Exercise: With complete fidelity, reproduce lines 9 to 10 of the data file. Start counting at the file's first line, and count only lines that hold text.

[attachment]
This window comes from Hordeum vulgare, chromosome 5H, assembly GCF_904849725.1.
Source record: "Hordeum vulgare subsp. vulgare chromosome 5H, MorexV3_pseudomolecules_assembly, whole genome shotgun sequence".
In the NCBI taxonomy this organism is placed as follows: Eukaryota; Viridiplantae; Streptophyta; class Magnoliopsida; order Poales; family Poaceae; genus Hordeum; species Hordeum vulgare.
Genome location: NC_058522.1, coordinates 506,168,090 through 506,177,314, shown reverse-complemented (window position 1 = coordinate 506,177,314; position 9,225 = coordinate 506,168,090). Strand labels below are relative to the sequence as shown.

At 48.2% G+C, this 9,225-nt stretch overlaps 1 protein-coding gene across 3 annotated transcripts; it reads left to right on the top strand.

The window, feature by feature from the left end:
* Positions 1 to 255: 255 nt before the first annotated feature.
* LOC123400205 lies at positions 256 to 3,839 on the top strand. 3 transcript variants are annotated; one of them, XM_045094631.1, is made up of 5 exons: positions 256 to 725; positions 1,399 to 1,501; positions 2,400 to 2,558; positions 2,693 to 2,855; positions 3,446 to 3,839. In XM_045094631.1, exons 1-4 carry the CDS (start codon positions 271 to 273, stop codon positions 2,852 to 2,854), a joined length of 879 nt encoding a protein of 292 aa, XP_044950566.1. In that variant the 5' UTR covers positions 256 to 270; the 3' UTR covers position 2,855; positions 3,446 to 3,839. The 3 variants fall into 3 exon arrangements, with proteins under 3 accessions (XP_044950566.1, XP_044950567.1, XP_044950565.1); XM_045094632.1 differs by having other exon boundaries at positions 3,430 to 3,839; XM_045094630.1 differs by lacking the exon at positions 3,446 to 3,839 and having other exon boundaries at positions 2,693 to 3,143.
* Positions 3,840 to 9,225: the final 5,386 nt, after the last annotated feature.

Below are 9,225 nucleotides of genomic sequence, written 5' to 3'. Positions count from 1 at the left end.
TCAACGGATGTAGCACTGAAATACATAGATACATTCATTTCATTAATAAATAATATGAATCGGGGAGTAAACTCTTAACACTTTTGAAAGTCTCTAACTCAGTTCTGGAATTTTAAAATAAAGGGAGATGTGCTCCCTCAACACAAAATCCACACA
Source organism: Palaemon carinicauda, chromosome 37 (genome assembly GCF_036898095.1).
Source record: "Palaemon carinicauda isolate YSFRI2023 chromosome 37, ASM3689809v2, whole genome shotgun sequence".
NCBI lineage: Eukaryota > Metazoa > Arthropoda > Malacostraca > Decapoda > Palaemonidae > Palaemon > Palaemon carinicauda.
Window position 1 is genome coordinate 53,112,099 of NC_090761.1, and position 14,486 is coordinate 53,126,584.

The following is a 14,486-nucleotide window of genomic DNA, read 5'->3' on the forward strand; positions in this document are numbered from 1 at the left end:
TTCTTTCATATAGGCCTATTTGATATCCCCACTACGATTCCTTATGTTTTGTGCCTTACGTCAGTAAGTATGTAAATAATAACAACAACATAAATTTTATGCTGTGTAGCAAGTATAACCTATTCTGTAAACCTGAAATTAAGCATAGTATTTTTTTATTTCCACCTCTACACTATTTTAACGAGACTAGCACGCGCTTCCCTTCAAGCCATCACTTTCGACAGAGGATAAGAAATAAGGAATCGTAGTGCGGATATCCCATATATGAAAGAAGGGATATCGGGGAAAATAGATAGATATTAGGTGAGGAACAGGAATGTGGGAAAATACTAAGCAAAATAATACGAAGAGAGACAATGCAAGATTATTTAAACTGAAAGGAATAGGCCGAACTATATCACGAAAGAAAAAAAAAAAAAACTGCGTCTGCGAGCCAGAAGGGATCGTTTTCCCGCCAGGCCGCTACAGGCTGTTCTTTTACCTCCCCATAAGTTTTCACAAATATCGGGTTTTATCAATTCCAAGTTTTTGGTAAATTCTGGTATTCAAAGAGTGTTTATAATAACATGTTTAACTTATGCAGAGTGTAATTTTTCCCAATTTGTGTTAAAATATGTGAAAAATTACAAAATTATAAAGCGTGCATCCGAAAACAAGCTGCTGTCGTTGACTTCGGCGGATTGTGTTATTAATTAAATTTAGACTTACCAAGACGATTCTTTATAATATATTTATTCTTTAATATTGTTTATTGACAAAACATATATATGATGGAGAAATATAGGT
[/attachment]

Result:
* Positions 3,840 to 9,225: the final 5,386 nt, after the last annotated feature.

Below are 9,225 nucleotides of genomic sequence, written 5' to 3'. Positions count from 1 at the left end.